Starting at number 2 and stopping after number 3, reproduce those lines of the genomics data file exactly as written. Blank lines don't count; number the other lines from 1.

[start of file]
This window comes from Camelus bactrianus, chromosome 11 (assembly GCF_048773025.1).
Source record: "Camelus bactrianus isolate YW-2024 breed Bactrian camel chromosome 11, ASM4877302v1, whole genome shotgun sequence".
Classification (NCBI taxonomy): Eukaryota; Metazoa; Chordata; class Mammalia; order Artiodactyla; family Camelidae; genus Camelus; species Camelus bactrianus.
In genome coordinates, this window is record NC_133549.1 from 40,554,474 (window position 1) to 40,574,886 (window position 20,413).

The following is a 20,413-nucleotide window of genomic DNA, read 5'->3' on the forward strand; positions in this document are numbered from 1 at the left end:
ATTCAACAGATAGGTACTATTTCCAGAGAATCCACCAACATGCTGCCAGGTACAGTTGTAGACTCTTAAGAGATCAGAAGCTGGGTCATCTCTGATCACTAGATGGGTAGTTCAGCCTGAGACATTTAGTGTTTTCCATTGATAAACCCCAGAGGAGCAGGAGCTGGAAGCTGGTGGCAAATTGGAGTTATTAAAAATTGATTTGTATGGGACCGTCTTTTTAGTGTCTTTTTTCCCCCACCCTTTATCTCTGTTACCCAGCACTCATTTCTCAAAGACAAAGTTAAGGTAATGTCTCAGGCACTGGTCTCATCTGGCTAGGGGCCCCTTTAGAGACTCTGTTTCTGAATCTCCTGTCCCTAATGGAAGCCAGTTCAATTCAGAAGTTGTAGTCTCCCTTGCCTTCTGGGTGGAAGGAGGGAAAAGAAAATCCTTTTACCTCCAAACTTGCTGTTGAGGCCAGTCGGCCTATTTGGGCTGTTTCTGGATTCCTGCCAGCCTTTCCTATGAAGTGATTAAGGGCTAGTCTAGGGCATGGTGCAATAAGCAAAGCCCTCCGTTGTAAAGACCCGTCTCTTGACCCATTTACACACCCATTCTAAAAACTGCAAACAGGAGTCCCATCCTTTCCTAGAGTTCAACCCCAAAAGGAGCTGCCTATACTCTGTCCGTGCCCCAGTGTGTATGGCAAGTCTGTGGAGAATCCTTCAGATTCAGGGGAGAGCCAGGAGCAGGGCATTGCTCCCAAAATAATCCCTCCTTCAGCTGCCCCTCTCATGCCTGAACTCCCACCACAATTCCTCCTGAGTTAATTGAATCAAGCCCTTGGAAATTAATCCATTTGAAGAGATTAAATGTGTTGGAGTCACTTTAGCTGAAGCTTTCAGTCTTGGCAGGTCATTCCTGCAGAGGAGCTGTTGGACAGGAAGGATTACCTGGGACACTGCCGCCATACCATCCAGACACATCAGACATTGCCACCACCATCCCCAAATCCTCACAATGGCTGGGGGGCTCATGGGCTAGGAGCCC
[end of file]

Source record: "Camelus bactrianus isolate YW-2024 breed Bactrian camel chromosome 11, ASM4877302v1, whole genome shotgun sequence".
Classification (NCBI taxonomy): Eukaryota; Metazoa; Chordata; class Mammalia; order Artiodactyla; family Camelidae; genus Camelus; species Camelus bactrianus.